This is probably a stupid little post.
The other day I was making some math games, and I needed a rectangular array for a board. As one often does. So I made a quick GeoGebra sketch. And rather than make it so it only made one board, I made sliders so that it could make any rectangular board. Of course sometimes you'd have to zoom out to see the whole thing. A little clunky.
Then Tim Cieplowski (the BGU prof with the beautiful GeoGebra stuff) tweets:
Which makes me feel like I should do a proper job.
One of the things I love about GeoGebra is that you can make the window dynamic, so that it automatically fits what you want to show.
The problem with doing the array is that fitting it to the window will make it non-square and change the game board. So here's my workaround.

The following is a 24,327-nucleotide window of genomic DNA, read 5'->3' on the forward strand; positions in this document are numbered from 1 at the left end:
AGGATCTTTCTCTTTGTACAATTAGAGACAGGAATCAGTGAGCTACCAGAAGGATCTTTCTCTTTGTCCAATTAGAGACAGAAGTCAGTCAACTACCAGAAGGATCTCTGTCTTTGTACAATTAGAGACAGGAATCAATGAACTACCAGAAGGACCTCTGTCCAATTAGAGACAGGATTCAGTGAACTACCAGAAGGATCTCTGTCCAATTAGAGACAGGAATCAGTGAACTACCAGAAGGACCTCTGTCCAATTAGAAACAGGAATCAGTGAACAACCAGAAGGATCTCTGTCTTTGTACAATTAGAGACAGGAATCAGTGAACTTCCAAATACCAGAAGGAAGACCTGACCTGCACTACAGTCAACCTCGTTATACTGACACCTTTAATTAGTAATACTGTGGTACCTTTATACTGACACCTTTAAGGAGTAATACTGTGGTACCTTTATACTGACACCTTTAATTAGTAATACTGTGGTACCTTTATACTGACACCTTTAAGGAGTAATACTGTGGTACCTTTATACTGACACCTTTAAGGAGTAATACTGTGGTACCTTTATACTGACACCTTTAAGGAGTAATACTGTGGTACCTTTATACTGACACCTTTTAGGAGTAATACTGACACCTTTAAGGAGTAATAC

The array is just a ratio to compare a window of array plus a border of .5 to the actual graphics window. Corner is the lower left corner around counter-clockwise to the upper left Corner; those are helpful for making things that go right to the edge. Corner gives the (width, height) in pixels of the graphics window. (You can even ask for Corner[2,5] if you have the second graphics window.) So these definitions make the window fit the height if that is taller than the width is wide, relative to the window.
Bonus: this is the closest I have come to doing the Border problem in real life. (Which is so well known that it comes up ahead of immigration stories, even.)
Here's the sketch on GeoGebraTube.
Can you think of a quicker or more elegant way to do this?